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Reducing Your Carbon Footprint And Your Costs

There was a time when the world’s resources seemed endless. It was common to print things in triplicate, throw everything away, and recycling was almost unheard of. Even though the first recycling center opened in the United States in 1896, recycling didn’t really take any great strides until after the turn of the century. In 1960 the United States only recycled about 6 percent of its municipal waste, which is the trash produced by households and non-industrial businesses, according to the Natural Resources Defense Council. Recycling is up to about 30 percent today.

The move towards going green is taking root not only households — many businesses are taking steps to reduce their carbon footprint, as well. This reduction is not only helping the planet, it is also saving many businesses money. The implementation of an Environmental Management Plan is recommended by Accion to get businesses on track to saving the planet while saving costs. An Environmental Management Plan will help your business put into action the steps needed to go green. Each step falls under the three common categories: Reduce, Reuse, and Recycle. Your plan should address issues under each of these categories, such as:


  • Lighting – Don’t over-light areas, use energy saving light bulbs, turn off lights when not in use, and put in motion sensor lighting for less-used rooms like restrooms.
  • Machines – Turn off copiers, printers, computers, and other office machinery when not in use. Set computers at power-saving modes. Create stations that share equipment instead of individual units for each person.
  • Supplies – Digitize files, reports, memos, and billing when possible. Go paperless on your payroll. Utilize email and text messages instead of paper copies when you can. Reduce the amount of color printing done to extend ink cartridge life.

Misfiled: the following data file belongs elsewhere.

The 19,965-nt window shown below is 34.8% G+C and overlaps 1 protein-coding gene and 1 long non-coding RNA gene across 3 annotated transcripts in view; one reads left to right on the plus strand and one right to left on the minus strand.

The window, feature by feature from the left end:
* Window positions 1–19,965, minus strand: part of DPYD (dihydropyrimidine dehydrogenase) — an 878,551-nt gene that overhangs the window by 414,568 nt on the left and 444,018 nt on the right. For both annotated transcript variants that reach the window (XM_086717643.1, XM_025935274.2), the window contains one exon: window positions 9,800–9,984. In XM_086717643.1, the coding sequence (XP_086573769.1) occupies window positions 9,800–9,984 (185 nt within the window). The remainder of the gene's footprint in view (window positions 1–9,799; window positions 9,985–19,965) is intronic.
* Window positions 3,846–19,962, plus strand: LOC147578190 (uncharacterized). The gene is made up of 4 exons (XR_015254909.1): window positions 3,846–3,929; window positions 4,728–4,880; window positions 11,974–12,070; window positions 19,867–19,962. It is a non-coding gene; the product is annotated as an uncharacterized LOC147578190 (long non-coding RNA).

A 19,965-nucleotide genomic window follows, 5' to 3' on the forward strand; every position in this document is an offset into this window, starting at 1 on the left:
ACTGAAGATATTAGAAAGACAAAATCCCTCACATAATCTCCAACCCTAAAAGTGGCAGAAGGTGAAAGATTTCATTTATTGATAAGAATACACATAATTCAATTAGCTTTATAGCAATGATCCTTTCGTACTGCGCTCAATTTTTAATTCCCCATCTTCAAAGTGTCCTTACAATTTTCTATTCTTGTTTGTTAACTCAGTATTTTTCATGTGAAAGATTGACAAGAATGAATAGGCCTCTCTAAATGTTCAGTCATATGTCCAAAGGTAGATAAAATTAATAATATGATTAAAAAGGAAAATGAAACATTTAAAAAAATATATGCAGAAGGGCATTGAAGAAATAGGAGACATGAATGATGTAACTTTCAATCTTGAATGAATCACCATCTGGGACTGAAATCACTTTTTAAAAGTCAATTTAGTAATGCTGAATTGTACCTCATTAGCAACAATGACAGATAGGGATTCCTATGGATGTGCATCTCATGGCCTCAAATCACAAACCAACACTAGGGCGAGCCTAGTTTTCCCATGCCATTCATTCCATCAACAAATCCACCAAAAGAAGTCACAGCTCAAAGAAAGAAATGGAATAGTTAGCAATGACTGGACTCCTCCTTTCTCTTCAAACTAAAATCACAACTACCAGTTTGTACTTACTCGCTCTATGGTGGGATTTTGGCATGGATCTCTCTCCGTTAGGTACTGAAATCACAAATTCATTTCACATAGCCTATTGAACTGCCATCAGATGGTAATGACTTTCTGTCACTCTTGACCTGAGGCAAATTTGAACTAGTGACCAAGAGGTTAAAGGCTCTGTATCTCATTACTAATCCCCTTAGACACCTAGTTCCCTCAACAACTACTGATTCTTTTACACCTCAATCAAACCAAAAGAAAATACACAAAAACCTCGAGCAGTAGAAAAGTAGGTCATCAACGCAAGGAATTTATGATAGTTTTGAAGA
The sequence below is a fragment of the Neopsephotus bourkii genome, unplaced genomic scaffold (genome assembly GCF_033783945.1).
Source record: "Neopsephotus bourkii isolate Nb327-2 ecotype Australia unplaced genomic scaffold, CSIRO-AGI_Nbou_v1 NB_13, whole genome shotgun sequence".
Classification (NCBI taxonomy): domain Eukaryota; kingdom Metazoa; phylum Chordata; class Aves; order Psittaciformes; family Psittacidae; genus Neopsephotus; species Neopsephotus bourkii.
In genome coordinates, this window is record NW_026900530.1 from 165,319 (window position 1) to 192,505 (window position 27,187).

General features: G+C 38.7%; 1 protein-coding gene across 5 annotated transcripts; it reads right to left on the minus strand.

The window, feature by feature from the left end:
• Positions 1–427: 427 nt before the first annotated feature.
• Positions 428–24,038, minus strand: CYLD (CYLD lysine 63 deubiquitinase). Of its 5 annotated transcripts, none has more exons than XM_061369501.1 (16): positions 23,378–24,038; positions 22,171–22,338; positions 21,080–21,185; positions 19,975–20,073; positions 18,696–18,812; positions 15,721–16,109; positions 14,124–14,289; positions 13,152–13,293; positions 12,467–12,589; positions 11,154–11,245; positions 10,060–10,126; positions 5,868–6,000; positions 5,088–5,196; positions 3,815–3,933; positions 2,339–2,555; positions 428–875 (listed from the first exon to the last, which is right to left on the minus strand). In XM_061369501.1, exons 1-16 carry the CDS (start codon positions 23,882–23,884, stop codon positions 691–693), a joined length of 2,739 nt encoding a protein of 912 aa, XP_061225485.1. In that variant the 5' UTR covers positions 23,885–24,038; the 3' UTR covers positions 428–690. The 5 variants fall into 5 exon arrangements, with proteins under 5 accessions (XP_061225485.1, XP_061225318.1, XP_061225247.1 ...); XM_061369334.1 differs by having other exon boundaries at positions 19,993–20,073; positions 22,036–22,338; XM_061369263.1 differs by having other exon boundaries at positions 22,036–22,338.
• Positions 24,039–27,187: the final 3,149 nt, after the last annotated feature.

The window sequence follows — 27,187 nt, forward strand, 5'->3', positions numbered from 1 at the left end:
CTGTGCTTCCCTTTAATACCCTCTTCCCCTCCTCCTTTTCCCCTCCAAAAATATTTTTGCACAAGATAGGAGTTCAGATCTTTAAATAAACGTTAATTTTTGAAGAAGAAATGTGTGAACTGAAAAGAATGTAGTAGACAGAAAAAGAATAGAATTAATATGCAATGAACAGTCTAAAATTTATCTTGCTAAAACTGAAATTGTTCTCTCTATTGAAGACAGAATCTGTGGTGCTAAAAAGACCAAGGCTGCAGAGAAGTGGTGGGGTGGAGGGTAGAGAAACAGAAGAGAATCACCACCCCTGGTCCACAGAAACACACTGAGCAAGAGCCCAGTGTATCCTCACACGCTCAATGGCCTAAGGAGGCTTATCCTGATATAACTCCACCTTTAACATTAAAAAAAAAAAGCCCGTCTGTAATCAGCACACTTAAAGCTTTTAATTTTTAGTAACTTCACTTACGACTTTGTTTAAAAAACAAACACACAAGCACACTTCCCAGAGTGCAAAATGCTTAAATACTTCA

• Packaging – Invest in a paper shredder for non-confidential paper, then use the shredded paper for shipping items. Reuse boxes for storage, shipping, and other office needs.
  • Materials – Purchase materials, such as paper, envelopes, pencils, and even bathroom supplies from sources that have a high percentage of post-consumer content. Offer employees notepads made from the paper thrown in the recycling bin to use as scratch paper.
  • Break Room – Replace disposable dishes and silverware in the break room with real plates and cups for employees to reuse. Maintain a water filter system to reduce bottled water consumption. Have a fridge in the break room for employees to store food.


  • Bins – Keep recycling bins handy for easy use by employees. Remove trash cans from offices to encourage use of recycling bins. Offer bins for items other than just paper, including cans and plastic.
  • Hold Recycling Events – Offer employees fun activities, such as clothing exchanges, to encourage them to participate in the green programs. Organize collection drives to take recycling to the next level. Give rewards to employees who meet recycling goals, such as lowest amount of waste created for the month.
  • Old equipment – Locate resources that will recycle items such as cell phones, computers, office equipment, and other replaced electronics. Participate in printer/fax cartridge recycling programs.

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